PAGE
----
KANSAS CITY, Mo. — Attempts by the 41 Action News I-Team to get answers about an Overland Park police officer’s fatal shooting of a teen have either been denied or stonewalled by multiple government agencies.
Former Overland Park Police Officer Clayton Jenison shot 17-year-old John Albers multiple times as he was backing out of the garage in the family minivan in January 2018.
The police were called to the Albers home for a welfare check on the teen.
As the I-Team first reported in June, the city of Overland Park paid Jenison $70,000 to resign.
That resignation came despite the fact Johnson County District Attorney Steve Howe said in February 2018 that Jenison’s actions were justified because he reasonably feared for his life.
The Jenison payoff revelation might not have happened if it hadn’t been for an I-Team records request which was fulfilled.
On June 12, the I-Team submitted an open records request for a breakdown of Overland Park Police wages, earnings and bonuses from February 1, 2018 to March 31, 2018.
In that same request, the I-Team asked for those same records in the same February through March time frame in 2020 for comparison.
On June 26, Overland Park Police Records Supervisor Brandon Kohake sent records responsive to the I-Team's request.
A spike in the 2018 wages turned out to be the Jenison payoff.
Overland Park Police responded to that records request and supplied the I-Team with copies of police reports in unrelated closed cases including two cases this past May.
However, the department has denied that same information in the John Albers shooting citing the criminal investigation exemption.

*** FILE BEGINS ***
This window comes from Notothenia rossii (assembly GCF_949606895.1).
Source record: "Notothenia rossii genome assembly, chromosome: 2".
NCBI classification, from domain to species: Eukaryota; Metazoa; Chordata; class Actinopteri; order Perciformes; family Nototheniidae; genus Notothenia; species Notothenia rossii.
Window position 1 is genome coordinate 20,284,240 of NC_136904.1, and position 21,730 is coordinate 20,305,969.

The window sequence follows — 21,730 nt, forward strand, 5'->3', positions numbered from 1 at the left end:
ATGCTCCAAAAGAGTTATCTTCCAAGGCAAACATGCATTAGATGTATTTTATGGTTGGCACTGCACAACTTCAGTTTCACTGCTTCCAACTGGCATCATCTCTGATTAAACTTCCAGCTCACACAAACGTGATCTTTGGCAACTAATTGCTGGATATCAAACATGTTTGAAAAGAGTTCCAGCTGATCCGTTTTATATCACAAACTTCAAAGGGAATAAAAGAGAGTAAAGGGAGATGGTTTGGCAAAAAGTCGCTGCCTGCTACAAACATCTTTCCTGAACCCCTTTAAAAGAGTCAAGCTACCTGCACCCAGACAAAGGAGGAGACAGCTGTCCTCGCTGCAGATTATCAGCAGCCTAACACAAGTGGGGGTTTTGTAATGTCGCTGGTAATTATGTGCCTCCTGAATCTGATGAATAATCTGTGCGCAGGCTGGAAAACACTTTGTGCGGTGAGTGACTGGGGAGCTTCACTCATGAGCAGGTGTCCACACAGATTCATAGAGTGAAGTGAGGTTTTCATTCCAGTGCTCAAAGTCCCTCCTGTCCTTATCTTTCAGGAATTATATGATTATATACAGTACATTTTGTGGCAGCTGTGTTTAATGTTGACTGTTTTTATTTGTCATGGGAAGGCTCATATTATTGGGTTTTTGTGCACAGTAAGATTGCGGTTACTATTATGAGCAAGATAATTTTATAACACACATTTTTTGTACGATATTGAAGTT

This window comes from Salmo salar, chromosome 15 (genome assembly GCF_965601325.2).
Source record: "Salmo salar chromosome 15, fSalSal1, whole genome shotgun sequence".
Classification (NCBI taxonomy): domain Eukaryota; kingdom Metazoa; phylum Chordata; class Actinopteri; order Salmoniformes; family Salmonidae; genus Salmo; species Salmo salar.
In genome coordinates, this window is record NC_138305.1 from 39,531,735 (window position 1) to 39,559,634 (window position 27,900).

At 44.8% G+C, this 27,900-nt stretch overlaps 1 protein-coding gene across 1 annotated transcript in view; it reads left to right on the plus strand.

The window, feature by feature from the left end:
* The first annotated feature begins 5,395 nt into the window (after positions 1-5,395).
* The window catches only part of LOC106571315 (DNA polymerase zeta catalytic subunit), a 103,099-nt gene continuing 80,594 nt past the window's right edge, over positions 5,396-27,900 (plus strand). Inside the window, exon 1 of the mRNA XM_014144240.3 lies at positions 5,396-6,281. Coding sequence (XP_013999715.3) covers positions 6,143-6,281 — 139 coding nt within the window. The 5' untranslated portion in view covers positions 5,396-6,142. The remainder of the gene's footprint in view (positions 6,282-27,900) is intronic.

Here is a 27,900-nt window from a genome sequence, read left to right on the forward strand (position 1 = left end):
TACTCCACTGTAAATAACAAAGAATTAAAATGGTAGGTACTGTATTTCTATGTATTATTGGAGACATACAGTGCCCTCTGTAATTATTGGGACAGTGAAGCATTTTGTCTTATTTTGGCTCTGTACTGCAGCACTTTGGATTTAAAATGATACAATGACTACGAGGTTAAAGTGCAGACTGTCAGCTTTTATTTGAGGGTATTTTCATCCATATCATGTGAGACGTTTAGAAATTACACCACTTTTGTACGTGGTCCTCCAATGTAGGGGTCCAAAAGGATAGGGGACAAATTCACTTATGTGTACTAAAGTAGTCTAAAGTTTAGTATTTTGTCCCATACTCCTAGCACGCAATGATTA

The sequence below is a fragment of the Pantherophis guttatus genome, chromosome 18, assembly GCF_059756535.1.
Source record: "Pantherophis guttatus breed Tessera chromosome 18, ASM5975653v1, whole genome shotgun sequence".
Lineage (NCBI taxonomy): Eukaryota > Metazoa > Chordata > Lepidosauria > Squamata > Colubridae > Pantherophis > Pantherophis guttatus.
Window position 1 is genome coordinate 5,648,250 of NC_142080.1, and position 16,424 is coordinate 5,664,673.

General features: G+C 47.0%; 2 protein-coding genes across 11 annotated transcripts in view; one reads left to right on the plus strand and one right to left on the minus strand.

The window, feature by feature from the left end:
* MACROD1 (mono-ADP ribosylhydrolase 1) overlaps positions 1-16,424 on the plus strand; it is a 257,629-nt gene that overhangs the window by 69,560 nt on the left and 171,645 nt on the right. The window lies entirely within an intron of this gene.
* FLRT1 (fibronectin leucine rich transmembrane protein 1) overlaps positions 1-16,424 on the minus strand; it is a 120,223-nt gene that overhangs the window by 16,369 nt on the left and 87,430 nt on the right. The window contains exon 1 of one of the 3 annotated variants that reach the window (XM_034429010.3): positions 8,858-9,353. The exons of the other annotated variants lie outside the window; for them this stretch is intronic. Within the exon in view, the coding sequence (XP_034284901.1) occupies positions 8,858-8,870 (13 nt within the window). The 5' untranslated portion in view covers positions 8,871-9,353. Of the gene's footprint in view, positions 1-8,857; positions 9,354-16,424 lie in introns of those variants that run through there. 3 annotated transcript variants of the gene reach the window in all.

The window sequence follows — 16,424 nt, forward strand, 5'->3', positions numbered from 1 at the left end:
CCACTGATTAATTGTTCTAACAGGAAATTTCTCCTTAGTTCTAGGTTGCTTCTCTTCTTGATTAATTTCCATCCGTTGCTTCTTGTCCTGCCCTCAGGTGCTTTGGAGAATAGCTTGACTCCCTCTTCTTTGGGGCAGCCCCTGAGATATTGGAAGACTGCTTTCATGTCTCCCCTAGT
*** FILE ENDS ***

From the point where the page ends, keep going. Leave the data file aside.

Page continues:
As a result, the Albers Family and the public are being denied critical information about what investigators uncovered.
For months, the I-Team has been trying to obtain a copy of the Johnson County Officer Involved Shooting Team’s report on the Albers case completed in early 2018.
That report evaluated the police response to the Albers incident and was given to Howe to decide about a potential prosecution in the case.
On February 6, the I-Team requested a copy of that report from the Overland Park Police Department, a copy of the department’s internal use of force report and a copy of the separation agreement between Jenison and the police department.
The Overland Park Police Department denied the request on February 27 citing a criminal investigation exemption under the Kansas Open Records Act, even though the case had been closed for two years.
The denial also cited a personnel records exemption for the Jenison separation agreement.
The I-Team then made a similar request for records with the Johnson County District Attorney’s Office on July 16.
The district attorney’s office denied that request on August 6 on the grounds that the investigative report pertained to a criminal investigation and releasing it would constitute an invasion of privacy.
The I-Team then filed an open records complaint with the Kansas Attorney General’s Office on August 24.
The I-Team followed up on that request and was told by email the complaint was under review.
With no decision made by the Kansas Attorney General’s office to date, on October 13, KSHB-TV's corporate owner, E.W. Scripps intervened.
Monica Dias, Scripps Senior Counsel for Content and Intellectual Property sent an email to the Kansas Attorney General’s Office noting nearly two months had passed without a ruling on the I-Team's open records complaint.
So far, the Kansas Attorney General’s Office has not responded to Dias’ email.
In addition to the I-Team's continued pursuit of records in the John Albers fatal shooting, the Kansas City Star filed a lawsuit on October 14 to obtain the separation agreement between the Overland Park Police Department and Clayton Jenison.
Last month, the FBI confirmed it’s launched a federal civil rights investigation into the Albers shooting.